Lake Athabasca in Canada – Natural Beauty of Provincial Parks


Lake Athabasca in Canada – Natural Beauty of Provincial Parks

Lake Athabasca (/ˌæθəˈbæskə/; French: lac Athabasca; from Woods Cree: aðapaskāw, “[where] there are plants one after another”) is located in the northwest corner of Saskatchewan and the northeast corner of Alberta between 58° and 60° N. The lake is 26% in Alberta and 74% in Saskatchewan.

The name in the Dene language originally referred only to the large delta formed by the confluence of the Athabasca River at the southwest corner of the lake. Prior to 1789, Sir Alexander Mackenzie explored the lake. In 1791, Philip Turnor, cartographer for the Hudson’s Bay Company, wrote in his journal, “low swampy ground on the South side with a few willows growing upon it, from which the Lake in general takes its name Athapison in the Southern Cree tongue which signifies open country such as lakes with willows and grass growing about them”. Peter Fidler originally recorded the name for the river in 1790 as the Great Arabuska. By 1801, the name had gained a closer spelling to the current name—Athapaskow Lake. By 1820, George Simpson referred to both the lake and the river as “Athabasca”.

The lake covers 7,850 km2 (3,030 sq mi), is 283 km (176 mi) long, has a maximum width of 50 km (31 mi), and a maximum depth of 124 m (407 ft), and holds 204 km3 (49 cu mi) of water, making it the largest and deepest lake in both Alberta and Saskatchewan, and the eighth largest in Canada. Water flows northward from the lake via the Slave River and Mackenzie River systems, eventually reaching the Arctic Ocean.
Fort Chipewyan, one of the oldest European settlements in Alberta, is located on the western shore of the lake, where the Rivière des Rochers drains the lake and flows toward Slave River, beginning its northward journey along the eastern boundary of Wood Buffalo National Park. The eastern section of the lake narrows to a width of about 1 km (.6 miles) near the community of Fond du Lac located on the northern shore then continues to its most easterly point at the mouth of the Fond du Lac River.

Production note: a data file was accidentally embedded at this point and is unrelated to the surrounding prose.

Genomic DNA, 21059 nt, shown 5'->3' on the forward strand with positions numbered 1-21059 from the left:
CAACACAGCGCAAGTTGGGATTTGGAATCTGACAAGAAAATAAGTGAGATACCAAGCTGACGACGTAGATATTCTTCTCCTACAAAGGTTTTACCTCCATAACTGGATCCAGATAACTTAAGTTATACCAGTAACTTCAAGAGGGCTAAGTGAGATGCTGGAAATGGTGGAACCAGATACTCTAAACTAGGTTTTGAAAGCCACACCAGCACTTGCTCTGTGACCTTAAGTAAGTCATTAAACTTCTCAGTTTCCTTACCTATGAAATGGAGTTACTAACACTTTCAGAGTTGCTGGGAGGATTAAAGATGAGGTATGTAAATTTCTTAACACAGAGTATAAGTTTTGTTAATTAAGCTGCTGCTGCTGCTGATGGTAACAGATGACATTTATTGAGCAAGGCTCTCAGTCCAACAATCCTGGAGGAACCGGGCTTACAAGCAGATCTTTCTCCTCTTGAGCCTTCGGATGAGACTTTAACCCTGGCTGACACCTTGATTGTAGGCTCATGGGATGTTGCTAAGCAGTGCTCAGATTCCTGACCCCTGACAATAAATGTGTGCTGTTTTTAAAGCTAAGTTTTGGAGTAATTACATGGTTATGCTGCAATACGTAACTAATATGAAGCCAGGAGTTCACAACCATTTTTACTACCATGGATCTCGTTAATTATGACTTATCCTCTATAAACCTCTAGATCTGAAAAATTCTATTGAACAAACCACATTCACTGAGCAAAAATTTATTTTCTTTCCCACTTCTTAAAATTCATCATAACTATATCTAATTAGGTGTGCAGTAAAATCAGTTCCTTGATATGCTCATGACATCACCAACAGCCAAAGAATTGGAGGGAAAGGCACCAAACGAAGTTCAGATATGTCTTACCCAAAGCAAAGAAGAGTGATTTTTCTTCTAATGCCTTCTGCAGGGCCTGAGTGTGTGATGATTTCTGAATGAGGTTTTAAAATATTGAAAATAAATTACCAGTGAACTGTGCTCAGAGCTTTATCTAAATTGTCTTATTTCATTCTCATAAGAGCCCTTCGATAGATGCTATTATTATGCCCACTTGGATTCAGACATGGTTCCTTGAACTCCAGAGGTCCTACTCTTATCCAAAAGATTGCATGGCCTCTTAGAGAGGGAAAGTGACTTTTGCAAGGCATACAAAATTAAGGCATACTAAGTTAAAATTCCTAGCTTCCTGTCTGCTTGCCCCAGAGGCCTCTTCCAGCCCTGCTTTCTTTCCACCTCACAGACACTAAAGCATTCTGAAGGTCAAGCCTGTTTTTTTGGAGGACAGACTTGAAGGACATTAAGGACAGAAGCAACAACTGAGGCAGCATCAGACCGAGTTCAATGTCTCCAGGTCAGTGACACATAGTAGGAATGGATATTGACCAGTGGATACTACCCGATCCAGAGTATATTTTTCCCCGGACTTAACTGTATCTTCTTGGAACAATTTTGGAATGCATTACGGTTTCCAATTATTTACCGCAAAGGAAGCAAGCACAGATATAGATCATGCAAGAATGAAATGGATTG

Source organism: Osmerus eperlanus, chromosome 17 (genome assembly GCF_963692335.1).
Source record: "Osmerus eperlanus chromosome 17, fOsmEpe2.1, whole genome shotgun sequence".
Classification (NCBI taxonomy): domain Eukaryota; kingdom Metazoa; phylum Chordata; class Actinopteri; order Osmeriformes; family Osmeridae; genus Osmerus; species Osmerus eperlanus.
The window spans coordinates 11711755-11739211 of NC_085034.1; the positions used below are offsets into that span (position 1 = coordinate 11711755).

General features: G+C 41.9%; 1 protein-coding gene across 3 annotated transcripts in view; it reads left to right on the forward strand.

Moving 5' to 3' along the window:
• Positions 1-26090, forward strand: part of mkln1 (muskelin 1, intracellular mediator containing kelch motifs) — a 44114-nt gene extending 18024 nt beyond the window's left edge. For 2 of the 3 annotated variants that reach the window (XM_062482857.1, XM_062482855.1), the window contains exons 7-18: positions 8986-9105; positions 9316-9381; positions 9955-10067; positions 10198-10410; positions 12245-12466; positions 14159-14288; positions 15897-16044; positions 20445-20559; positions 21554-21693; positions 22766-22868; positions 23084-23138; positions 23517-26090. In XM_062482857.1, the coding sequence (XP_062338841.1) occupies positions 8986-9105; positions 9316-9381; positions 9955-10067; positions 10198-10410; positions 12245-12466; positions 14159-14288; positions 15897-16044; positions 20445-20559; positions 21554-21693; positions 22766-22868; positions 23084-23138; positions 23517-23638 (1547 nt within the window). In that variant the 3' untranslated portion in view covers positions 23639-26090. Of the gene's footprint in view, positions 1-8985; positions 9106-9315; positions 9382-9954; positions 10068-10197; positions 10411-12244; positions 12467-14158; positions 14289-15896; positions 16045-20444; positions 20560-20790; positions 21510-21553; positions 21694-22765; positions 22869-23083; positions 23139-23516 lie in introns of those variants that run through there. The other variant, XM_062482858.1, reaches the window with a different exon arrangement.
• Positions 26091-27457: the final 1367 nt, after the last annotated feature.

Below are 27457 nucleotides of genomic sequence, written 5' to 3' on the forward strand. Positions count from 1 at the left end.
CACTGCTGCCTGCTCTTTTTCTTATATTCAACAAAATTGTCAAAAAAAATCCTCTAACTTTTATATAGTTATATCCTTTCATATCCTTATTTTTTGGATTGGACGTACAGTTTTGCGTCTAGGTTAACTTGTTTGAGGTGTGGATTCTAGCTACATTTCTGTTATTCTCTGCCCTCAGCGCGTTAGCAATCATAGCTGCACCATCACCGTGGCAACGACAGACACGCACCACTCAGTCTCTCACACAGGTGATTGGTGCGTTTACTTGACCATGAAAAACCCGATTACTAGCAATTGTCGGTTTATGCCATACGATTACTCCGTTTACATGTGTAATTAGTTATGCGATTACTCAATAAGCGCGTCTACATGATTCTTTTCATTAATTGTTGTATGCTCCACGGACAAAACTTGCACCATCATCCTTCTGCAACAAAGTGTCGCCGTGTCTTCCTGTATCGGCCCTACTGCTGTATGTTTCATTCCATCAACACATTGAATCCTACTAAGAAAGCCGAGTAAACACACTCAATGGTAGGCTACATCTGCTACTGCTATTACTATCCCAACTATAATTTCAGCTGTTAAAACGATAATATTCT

Fidler Point on the north shore of Lake Athabasca is named for Peter Fidler, a surveyor and map maker for the Hudson’s Bay Company.
Along with other lakes such as the Great Bear Lake and Great Slave Lake, Lake Athabasca is a remnant of the vast Glacial Lake McConnell.

Tributaries

Tributaries of Lake Athabasca include (going clockwise); Fond du Lac River, Otherside River, Helmer Creek, MacFarlane River, Archibald River, William River, Ennuyeuse Creek, Dumville Creek, Debussac Creek, Jackfish Creek, Claussen Creek, Old Fort River, Crown Creek, Athabasca River, Colin River, Oldman River, Bulyea River, Grease River and Robillard River.

Uranium and gold mining along the northern shore resulted in the birth of Uranium City, Saskatchewan, which was home to mine workers and their families. While the last mine closed in the 1980s, the effects of mining operations had already heavily contaminated the northern shores. The large oil sands mining nearby is suspected to have added to the current pollution levels in the lake.
On October 31, 2013, one of Obed Mountain coal mine’s pits failed, and from between 600 million to a billion liters of slurry poured into the Plante and Apetowun Creeks. The plume of waste products then joined the Athabasca River, travelling downstream for a month before settling in Lake Athabasca near Fort Chipewyan, over 500 km (310 mi) away.
The Lake Athabasca Sand Dunes, the largest active sand dunes in the world north of 58°, are adjacent to the southern shore. The dunes were designated a “Provincial Wilderness Park” in 1992.
Lake Athabasca contains 23 species of fish, with a world record lake trout of 46.3 kg (102 lb) caught from its depths in 1961 by means of a gillnet. Other fish species include walleye, yellow perch, northern pike, goldeye, lake whitefish, cisco, Arctic grayling, burbot, white sucker and longnose sucker.

The Athabasca River (French: Rivière Athabasca) is a river in Alberta, Canada, which originates at the Columbia Icefield in Jasper National Park and flows more than 1,231 km (765 mi) before emptying into Lake Athabasca.[5] Much of the land along its banks is protected in national and provincial parks, and the river is designated a Canadian Heritage River for its historical and cultural importance. The scenic Athabasca Falls is located about 30 km (19 mi) upstream from Jasper.

Habel Creek

Warwick Creek

Quincy Creek

Chaba River

Dragon Creek

Sunwapta River

Ranger Creek

Fryatt Creek

Lick Creek

Geraldine Lakes

Kerkeslin Creek

Hardisty Creek

Whirlpool River

Astoria River

Portal Creek

Wabasso Creek

Whistlers Creek

Tekerra Creek

Miette River

Pyramid Lake

Maligne River

Garonne Creek

Snaring River

Morro Creek

Cobblestone Creek

Corral Creek

Jacques Creek

Rocky River

Snake Indian River

Mountain Creek

Fiddle River

Supply Creek

Oldhouse Creek

Prine Creek

Maskuta Creek

Central Alberta

Hardisty Creek

Fish Creek

Cache Petotte Creek

Tiecamp Creek

Canyon Creek

Ponoka Creek